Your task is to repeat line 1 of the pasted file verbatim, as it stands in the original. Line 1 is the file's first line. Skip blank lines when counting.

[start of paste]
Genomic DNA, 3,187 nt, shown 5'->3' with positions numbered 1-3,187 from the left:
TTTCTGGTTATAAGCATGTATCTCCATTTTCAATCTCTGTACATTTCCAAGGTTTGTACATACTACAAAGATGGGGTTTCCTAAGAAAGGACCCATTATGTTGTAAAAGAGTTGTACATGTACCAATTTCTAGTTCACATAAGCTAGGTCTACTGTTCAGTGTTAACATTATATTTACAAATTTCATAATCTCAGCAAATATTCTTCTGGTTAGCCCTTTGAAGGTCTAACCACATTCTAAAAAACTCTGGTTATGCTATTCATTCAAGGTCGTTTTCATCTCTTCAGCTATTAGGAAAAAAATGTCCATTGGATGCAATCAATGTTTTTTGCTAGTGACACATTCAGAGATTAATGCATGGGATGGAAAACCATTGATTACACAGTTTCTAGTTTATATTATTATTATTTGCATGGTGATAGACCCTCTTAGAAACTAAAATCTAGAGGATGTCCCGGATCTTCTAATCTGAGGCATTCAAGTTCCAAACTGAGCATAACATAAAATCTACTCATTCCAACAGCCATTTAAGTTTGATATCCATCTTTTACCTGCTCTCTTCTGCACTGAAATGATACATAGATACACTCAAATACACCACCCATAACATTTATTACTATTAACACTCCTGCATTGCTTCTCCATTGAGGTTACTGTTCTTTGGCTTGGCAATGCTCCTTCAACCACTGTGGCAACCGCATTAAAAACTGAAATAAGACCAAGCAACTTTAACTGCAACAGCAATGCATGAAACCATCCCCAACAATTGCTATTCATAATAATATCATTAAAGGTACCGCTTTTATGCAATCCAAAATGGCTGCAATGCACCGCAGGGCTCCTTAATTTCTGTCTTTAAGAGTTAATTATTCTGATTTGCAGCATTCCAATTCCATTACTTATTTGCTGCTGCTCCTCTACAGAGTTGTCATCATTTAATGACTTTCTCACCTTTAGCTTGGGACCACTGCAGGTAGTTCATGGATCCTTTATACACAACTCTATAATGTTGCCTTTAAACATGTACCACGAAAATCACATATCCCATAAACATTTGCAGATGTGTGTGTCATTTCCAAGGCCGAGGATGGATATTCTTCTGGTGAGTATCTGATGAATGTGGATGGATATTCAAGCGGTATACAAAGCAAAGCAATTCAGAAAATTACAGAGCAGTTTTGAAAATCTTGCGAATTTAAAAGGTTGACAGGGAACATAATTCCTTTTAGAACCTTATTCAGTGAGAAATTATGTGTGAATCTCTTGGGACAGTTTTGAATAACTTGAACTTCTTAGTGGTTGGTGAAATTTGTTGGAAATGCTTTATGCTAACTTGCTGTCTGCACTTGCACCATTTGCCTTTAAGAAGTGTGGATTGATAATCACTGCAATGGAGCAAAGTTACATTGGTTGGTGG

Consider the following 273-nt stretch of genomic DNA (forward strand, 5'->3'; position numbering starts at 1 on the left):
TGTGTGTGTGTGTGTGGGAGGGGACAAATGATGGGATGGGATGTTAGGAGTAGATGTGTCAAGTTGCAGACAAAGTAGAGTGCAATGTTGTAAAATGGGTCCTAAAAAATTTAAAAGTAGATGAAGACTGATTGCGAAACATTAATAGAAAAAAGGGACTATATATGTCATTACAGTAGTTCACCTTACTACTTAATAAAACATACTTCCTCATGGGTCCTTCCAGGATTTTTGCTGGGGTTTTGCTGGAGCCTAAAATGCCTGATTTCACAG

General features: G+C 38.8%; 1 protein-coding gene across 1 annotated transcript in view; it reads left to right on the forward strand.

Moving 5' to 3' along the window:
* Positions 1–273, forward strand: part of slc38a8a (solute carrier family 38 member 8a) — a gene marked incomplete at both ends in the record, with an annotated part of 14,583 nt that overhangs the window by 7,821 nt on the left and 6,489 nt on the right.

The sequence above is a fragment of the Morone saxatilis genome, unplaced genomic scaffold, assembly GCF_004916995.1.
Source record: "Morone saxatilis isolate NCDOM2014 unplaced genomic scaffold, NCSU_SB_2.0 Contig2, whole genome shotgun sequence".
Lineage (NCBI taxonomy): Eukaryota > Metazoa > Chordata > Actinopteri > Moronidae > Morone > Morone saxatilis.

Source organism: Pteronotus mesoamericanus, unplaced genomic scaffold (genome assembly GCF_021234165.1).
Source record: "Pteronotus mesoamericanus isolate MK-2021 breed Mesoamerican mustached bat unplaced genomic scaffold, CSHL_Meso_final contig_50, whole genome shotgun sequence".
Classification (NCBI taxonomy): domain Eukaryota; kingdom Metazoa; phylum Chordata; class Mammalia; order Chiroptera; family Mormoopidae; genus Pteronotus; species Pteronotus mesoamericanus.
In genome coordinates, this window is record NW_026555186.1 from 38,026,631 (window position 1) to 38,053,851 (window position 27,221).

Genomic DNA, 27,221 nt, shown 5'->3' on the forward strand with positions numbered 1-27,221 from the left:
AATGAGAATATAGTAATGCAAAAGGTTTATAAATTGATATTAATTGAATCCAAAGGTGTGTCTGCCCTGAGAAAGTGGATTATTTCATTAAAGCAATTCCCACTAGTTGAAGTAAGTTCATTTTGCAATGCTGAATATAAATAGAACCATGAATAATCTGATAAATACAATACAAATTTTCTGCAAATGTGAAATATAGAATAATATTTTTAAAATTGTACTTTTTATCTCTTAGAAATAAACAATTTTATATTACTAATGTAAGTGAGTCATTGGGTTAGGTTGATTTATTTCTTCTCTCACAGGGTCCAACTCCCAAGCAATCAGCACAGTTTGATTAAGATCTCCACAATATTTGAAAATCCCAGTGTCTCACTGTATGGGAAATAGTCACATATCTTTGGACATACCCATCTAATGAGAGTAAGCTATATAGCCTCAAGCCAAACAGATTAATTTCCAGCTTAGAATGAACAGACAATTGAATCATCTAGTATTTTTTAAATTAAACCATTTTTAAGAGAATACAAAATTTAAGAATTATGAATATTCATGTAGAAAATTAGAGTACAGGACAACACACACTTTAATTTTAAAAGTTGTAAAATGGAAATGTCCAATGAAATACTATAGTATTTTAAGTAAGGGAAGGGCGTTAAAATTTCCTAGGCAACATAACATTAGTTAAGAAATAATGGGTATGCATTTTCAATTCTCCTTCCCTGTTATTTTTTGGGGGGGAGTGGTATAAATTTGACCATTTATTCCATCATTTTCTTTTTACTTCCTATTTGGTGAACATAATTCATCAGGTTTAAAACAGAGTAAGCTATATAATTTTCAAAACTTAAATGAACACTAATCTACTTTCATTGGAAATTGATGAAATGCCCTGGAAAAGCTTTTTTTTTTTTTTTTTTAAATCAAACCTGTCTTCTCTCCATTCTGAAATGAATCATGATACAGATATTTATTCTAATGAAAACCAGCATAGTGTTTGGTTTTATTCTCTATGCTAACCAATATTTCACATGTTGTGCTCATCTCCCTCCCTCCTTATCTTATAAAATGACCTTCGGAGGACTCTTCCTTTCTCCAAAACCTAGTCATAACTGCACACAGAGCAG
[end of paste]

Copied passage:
Genomic DNA, 3,187 nt, shown 5'->3' with positions numbered 1-3,187 from the left: